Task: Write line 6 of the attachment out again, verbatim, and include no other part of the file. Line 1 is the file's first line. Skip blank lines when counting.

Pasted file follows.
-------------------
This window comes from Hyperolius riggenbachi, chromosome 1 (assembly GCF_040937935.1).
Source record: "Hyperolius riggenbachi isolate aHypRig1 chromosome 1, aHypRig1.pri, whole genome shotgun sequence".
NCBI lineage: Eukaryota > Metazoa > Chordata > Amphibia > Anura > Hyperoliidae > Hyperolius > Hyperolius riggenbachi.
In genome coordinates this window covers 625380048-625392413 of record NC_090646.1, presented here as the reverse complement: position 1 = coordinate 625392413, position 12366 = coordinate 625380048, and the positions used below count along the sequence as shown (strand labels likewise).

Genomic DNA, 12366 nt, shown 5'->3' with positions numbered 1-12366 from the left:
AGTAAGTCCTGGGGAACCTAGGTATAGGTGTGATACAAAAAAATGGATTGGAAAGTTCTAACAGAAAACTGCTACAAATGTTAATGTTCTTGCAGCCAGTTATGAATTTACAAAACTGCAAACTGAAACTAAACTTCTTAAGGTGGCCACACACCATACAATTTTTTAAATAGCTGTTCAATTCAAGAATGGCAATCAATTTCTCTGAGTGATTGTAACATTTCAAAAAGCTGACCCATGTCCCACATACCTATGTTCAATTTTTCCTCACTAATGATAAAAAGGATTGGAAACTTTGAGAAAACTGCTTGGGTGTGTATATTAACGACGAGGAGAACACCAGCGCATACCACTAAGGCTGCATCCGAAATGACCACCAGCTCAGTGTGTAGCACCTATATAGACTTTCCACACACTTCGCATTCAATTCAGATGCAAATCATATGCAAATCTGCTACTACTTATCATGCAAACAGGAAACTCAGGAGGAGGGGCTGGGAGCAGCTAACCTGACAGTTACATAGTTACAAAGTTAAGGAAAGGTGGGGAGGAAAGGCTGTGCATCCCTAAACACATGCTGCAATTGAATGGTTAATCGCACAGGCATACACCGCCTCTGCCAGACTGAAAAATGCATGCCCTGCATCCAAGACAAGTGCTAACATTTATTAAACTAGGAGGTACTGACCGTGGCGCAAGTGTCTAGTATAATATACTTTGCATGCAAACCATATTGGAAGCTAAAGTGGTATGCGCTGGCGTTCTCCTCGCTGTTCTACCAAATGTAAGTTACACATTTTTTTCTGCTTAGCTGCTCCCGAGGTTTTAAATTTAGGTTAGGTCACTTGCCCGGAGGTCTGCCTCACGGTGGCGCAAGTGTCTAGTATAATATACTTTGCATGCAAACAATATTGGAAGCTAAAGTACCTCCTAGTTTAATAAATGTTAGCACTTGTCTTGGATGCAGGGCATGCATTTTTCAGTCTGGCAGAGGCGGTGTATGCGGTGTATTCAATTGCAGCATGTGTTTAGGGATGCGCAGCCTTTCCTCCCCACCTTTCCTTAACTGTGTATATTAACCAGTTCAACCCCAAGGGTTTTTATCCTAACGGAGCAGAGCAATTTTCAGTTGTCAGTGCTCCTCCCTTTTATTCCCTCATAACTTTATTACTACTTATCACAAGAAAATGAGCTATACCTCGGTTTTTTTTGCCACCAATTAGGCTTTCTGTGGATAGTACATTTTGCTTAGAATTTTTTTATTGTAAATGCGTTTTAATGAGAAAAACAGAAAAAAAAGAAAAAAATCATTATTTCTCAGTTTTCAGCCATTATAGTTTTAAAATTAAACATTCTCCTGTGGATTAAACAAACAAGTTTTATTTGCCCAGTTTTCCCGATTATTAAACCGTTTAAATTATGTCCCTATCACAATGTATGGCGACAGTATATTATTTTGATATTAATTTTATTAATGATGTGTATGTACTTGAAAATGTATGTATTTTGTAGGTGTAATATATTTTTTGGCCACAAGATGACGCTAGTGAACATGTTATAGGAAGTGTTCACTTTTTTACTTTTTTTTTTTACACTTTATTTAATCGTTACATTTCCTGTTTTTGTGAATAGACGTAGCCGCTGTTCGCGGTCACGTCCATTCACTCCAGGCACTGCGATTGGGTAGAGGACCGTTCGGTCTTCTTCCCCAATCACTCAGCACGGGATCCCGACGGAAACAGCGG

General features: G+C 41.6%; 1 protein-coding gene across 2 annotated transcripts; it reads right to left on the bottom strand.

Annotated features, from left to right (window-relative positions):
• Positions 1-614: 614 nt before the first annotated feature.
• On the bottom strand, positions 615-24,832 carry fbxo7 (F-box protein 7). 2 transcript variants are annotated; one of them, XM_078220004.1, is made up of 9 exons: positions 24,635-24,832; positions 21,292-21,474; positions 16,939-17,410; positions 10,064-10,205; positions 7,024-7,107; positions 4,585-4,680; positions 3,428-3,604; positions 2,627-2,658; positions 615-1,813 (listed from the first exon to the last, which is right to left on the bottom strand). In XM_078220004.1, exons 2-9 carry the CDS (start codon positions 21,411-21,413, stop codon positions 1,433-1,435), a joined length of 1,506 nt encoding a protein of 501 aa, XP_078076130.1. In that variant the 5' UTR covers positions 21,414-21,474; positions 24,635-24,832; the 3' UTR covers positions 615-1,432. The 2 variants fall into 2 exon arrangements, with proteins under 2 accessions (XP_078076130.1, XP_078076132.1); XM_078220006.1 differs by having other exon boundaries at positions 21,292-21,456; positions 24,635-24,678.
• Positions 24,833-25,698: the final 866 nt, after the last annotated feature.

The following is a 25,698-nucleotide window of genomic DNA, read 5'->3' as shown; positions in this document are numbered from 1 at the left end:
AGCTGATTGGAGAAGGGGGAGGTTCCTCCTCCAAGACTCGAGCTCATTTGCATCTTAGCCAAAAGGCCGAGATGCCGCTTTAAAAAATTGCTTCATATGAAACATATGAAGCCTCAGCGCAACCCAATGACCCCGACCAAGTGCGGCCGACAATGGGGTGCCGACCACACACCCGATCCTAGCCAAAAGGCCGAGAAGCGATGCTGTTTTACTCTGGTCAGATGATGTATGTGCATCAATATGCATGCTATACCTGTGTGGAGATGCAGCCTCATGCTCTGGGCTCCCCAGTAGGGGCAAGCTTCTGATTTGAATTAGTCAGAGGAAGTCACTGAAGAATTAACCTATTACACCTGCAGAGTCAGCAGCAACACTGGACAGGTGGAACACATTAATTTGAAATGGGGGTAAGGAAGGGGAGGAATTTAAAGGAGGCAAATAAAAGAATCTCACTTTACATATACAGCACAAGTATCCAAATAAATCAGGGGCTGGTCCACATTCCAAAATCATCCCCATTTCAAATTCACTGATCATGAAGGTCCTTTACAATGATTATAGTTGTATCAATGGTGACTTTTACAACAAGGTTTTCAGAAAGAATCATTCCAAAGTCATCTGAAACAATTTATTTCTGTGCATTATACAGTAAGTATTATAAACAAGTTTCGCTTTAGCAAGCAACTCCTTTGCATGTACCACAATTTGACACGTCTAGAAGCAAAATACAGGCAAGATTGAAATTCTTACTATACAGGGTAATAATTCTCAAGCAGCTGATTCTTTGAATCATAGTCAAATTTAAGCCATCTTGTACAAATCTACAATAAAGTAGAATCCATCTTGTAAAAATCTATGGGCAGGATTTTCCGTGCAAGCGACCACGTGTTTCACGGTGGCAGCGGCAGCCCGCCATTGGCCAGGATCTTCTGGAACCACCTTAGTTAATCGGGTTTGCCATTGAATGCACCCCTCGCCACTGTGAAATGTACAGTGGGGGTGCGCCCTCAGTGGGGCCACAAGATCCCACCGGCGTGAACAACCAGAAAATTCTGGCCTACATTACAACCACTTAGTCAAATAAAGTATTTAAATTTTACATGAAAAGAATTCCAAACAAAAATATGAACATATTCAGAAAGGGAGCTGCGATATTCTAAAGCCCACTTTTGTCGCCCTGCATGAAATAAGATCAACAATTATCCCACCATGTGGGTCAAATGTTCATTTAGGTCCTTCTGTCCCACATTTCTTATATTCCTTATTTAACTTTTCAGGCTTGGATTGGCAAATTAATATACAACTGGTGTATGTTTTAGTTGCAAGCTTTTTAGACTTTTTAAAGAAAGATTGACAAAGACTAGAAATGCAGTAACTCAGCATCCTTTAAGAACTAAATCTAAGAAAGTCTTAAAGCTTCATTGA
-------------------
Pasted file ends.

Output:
AGTAAGTCCTGGGGAACCTAGGTATAGGTGTGATACAAAAAAATGGATTGGAAAGTTCTAACAGAAAACTGCTACAAATGTTAATGTTCTTGCAGCCAGTTATGAATTTACAAAACTGCAAACTGAAACTAAACTTCTTAAGGTGGCCACACACCATACAATTTTTTAAATAGCTGTTCAATTCAAGAATGGCAATCAATTTCTCTGAGTGATTGTAACATTTCAAAAAGCTGACCCATGTCCCACATACCTATGTTCAATTTTTCCTCACTAATGATAAAAAGGATTGGAAACTTTGAGAAAACTGCTTGGGTGTGTATATTAACGACGAGGAGAACACCAGCGCATACCACTAAGGCTGCATCCGAAATGACCACCAGCTCAGTGTGTAGCACCTATATAGACTTTCCACACACTTCGCATTCAATTCAGATGCAAATCATATGCAAATCTGCTACTACTTATCATGCAAACAGGAAACTCAGGAGGAGGGGCTGGGAGCAGCTAACCTGACAGTTACATAGTTACAAAGTTAAGGAAAGGTGGGGAGGAAAGGCTGTGCATCCCTAAACACATGCTGCAATTGAATGGTTAATCGCACAGGCATACACCGCCTCTGCCAGACTGAAAAATGCATGCCCTGCATCCAAGACAAGTGCTAACATTTATTAAACTAGGAGGTACTGACCGTGGCGCAAGTGTCTAGTATAATATACTTTGCATGCAAACCATATTGGAAGCTAAAGTGGTATGCGCTGGCGTTCTCCTCGCTGTTCTACCAAATGTAAGTTACACATTTTTTTCTGCTTAGCTGCTCCCGAGGTTTTAAATTTAGGTTAGGTCACTTGCCCGGAGGTCTGCCTCACGGTGGCGCAAGTGTCTAGTATAATATACTTTGCATGCAAACAATATTGGAAGCTAAAGTACCTCCTAGTTTAATAAATGTTAGCACTTGTCTTGGATGCAGGGCATGCATTTTTCAGTCTGGCAGAGGCGGTGTATGCGGTGTATTCAATTGCAGCATGTGTTTAGGGATGCGCAGCCTTTCCTCCCCACCTTTCCTTAACTGTGTATATTAACCAGTTCAACCCCAAGGGTTTTTATCCTAACGGAGCAGAGCAATTTTCAGTTGTCAGTGCTCCTCCCTTTTATTCCCTCATAACTTTATTACTACTTATCACAAGAAAATGAGCTATACCTCGGTTTTTTTTGCCACCAATTAGGCTTTCTGTGGATAGTACATTTTGCTTAGAATTTTTTTATTGTAAATGCGTTTTAATGAGAAAAACAGAAAAAAAAGAAAAAAATCATTATTTCTCAGTTTTCAGCCATTATAGTTTTAAAATTAAACATTCTCCTGTGGATTAAACAAACAAGTTTTATTTGCCCAGTTTTCCCGATTATTAAACCGTTTAAATTATGTCCCTATCACAATGTATGGCGACAGTATATTATTTTGATATTAATTTTATTAATGATGTGTATGTACTTGAAAATGTATGTATTTTGTAGGTGTAATATATTTTTTGGCCACAAGATGACGCTAGTGAACATGTTATAGGAAGTGTTCACTTTTTTACTTTTTTTTTTTACACTTTATTTAATCGTTACATTTCCTGTTTTTGTGAATAGACGTAGCCGCTGTTCGCGGTCACGTCCATTCACTCCAGGCACTGCGATTGGGTAGAGGACCGTTCGGTCTTCTTCCCCAATCACTCAGCACGGGATCCCGACGGAAACAGCGG